Following his purchase of the Mets from the Wilpon family, Steve Cohen and newly appointed team president Sandy Alderson relieved Brodie Van Wagenen of his position and removed many of his top aides, including Special Assistant to the General Manager Omar Minaya, Assistant General Managers Allard Baird and Adam Guttridge, and Executive Director of Player Development Jared Banner. According to Jon Heyman, the Mets will be replacing Banner with Kevin Howard as their new Executive Director of Player Development.
According to his predecessor, Howard’s job will be “to find innovative and creative ways to help our players get better from the time they sign with us until they reach the major leagues.” He will be tasked with working with other executives as well as the minor league coaches, coordinators, and instructors under him to develop strategies and policies to maximize the potential of the players in the system. Given his role, Howard will not be working with individual players as much as he will be developing organizational strategies, such as pitch usage for pitchers or batters focusing on taking pitches. The Executive Director of Player Development also deals with background issues that nonetheless have a major impact on how players grow and mature as ballplayers, as Dominic Smith can attest to: nutritional habits, sleeping habits, mental health, and physical health.
Howard’s rise to prominence began in 2015, when he was hired by Barry University in Miami as a coach and recruiter. When the collegiate season concluded, Howard was hired by Cleveland to serve as hitting coach for their Short-A affiliate, the Mahoning Valley Scrappers; the team was third of fourteen in league OPS, up from tenth the year prior. In 2016, he was moved up to the High-A Lake County Captains; the team was six of sixteen in league OPS, down from third the year prior. In 2017, served as hitting coach for the Low-A Lynchburg Hillcats; the team was second of ten in league OPS, down from first the year prior. In 2018, he was moved up to the Double-A Akron RubberDucks; the team was third of twelve in league OPS, up from sixth the year prior. In 2019 he was promoted to hitting coordinator, working as a liaison between individual coaches and coordinators from each minor league team and player development executives to develop and implement strategies to best develop every hitter’s abilities.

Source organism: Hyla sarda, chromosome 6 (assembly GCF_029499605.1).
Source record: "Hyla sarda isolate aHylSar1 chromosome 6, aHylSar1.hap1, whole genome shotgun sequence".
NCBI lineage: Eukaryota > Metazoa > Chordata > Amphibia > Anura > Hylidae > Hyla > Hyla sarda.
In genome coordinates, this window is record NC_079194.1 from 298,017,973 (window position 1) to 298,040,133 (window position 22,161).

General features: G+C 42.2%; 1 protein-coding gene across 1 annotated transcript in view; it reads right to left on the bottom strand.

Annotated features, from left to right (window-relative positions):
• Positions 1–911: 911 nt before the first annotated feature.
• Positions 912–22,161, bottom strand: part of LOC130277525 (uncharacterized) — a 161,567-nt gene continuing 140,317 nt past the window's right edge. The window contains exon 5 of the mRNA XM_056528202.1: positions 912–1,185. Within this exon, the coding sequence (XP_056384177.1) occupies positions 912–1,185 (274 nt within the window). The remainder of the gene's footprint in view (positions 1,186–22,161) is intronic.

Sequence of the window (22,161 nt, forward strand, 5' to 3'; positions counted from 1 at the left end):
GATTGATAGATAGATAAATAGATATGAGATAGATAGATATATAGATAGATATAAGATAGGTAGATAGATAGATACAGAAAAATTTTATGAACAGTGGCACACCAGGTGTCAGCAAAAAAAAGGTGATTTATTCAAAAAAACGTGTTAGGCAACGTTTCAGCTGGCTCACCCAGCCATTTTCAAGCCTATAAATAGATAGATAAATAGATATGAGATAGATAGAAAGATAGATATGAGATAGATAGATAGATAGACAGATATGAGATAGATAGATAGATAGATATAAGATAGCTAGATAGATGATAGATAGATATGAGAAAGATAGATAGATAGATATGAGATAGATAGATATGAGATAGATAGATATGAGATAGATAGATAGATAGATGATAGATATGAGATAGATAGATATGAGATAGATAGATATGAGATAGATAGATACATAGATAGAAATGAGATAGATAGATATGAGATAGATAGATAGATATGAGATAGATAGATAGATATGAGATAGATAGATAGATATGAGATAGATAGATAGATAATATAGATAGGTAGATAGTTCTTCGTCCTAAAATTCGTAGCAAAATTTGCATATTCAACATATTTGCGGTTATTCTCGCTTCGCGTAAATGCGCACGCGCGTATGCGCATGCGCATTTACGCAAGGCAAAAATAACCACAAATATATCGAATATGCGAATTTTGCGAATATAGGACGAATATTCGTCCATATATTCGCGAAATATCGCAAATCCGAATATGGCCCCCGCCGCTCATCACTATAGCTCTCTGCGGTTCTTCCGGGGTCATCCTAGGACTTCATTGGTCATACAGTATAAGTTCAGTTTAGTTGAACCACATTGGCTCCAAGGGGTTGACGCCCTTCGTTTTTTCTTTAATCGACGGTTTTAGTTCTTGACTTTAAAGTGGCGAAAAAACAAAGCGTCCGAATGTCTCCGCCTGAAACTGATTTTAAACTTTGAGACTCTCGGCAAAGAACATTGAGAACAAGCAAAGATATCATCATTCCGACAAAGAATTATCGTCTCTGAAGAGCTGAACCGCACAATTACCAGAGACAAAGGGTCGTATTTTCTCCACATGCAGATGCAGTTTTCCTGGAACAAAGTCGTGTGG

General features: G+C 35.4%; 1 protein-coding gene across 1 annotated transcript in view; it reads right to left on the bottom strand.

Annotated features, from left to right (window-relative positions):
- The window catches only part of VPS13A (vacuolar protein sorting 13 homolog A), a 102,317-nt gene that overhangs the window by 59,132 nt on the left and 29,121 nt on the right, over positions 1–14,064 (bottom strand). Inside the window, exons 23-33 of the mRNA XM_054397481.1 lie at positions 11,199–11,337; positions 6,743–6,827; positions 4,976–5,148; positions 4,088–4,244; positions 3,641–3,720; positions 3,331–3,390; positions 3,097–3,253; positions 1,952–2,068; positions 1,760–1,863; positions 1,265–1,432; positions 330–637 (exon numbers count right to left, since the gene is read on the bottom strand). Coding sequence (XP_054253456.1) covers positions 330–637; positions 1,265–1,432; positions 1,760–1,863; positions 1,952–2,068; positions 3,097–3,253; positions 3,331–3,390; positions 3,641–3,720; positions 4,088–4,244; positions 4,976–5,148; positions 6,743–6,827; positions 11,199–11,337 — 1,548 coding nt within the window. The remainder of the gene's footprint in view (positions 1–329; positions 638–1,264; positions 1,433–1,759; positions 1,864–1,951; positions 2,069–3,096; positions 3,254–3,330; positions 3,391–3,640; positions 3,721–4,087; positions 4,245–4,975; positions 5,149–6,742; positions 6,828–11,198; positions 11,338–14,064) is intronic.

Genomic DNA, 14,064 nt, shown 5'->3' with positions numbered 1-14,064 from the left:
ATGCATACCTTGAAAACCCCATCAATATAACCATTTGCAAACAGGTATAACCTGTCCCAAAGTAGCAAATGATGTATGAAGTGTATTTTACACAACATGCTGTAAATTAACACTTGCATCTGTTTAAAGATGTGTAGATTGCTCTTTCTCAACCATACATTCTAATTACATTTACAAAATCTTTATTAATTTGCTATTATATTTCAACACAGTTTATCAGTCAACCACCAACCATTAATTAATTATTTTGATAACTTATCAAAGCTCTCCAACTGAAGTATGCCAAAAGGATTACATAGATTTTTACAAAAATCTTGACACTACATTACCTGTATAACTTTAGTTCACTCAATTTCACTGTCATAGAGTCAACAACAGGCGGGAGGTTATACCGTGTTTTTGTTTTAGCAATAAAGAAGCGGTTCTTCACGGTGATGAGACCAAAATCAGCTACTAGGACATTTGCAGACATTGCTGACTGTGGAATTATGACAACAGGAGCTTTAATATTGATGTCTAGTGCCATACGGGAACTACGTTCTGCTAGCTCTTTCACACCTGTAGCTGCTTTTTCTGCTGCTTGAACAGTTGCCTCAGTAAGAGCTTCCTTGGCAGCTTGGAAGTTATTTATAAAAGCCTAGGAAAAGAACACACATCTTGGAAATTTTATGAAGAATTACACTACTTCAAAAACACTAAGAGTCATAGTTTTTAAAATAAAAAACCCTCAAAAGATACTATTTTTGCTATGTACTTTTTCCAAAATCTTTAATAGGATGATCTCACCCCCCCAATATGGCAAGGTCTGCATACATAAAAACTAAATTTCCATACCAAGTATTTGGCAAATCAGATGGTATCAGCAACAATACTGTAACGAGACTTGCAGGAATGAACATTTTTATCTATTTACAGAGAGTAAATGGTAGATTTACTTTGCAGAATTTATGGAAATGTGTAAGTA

Before his coaching career, Howard was a minor league veteran. He went to Westlake High School in California and was drafted by the Padres in the 1999 MLB Draft but declined to sign with them and went to the University of Miami instead. In his three years there, he hit a cumulative .369/.444/.557, helped lead the Hurricanes to a national championship, was named to numerous honorary teams and won all kinds of awards, including Baseball America’s Freshman of the Year in 2000. He was eligible for the 2002 MLB Draft and was drafted by the Cincinnati Reds, who picked him in the 5th round. He signed with them and spent the next decade bouncing around in the minors, playing for the Reds, the Yankees, the Dodgers, the Phillies, the Mariners, the Padres, the Cardinals, and Blue Jays, reaching as high as Triple-A. His numbers as a whole were solid— he was a .285/.353/.441 hitter in 364 Triple-A games over 5 seasons and a .281/.333/.410 hitter in 382 Double-A games over 6 seasons— but his overall package was entirely fungible to Major League teams, leading to him never being promoted to the majors. He played in the indies in 2013 and 2014, unable to get a job in professional ball, and eventually retired as a player in 2014.